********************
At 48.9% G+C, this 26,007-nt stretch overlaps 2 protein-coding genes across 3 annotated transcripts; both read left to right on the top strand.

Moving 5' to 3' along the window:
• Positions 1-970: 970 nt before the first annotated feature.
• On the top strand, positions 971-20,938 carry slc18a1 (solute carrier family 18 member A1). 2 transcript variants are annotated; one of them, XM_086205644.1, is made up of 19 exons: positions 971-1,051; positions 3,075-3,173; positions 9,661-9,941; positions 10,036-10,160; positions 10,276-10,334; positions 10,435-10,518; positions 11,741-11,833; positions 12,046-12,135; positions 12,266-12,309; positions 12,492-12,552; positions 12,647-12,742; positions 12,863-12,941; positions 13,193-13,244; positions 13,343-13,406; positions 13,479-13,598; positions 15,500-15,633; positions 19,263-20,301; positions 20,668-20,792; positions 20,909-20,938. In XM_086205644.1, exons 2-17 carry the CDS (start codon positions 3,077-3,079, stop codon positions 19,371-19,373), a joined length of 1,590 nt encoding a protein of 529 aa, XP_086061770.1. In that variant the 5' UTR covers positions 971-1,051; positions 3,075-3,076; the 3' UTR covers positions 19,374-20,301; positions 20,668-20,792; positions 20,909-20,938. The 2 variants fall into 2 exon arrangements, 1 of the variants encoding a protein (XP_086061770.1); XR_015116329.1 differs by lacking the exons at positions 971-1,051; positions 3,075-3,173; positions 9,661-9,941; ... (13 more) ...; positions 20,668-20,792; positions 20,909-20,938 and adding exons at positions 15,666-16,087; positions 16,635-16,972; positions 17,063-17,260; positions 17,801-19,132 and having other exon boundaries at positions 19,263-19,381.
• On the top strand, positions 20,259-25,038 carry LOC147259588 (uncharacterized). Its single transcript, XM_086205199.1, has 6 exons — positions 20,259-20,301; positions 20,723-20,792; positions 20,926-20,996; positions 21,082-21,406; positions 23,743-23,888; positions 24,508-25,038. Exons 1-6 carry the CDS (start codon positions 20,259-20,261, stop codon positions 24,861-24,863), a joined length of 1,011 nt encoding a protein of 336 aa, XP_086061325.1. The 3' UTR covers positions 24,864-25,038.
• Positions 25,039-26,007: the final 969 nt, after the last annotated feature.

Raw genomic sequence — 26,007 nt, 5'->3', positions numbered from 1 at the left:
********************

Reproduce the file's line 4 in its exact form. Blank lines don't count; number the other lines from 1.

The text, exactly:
• On the top strand, positions 971-20,938 carry slc18a1 (solute carrier family 18 member A1). 2 transcript variants are annotated; one of them, XM_086205644.1, is made up of 19 exons: positions 971-1,051; positions 3,075-3,173; positions 9,661-9,941; positions 10,036-10,160; positions 10,276-10,334; positions 10,435-10,518; positions 11,741-11,833; positions 12,046-12,135; positions 12,266-12,309; positions 12,492-12,552; positions 12,647-12,742; positions 12,863-12,941; positions 13,193-13,244; positions 13,343-13,406; positions 13,479-13,598; positions 15,500-15,633; positions 19,263-20,301; positions 20,668-20,792; positions 20,909-20,938. In XM_086205644.1, exons 2-17 carry the CDS (start codon positions 3,077-3,079, stop codon positions 19,371-19,373), a joined length of 1,590 nt encoding a protein of 529 aa, XP_086061770.1. In that variant the 5' UTR covers positions 971-1,051; positions 3,075-3,076; the 3' UTR covers positions 19,374-20,301; positions 20,668-20,792; positions 20,909-20,938. The 2 variants fall into 2 exon arrangements, 1 of the variants encoding a protein (XP_086061770.1); XR_015116329.1 differs by lacking the exons at positions 971-1,051; positions 3,075-3,173; positions 9,661-9,941; ... (13 more) ...; positions 20,668-20,792; positions 20,909-20,938 and adding exons at positions 15,666-16,087; positions 16,635-16,972; positions 17,063-17,260; positions 17,801-19,132 and having other exon boundaries at positions 19,263-19,381.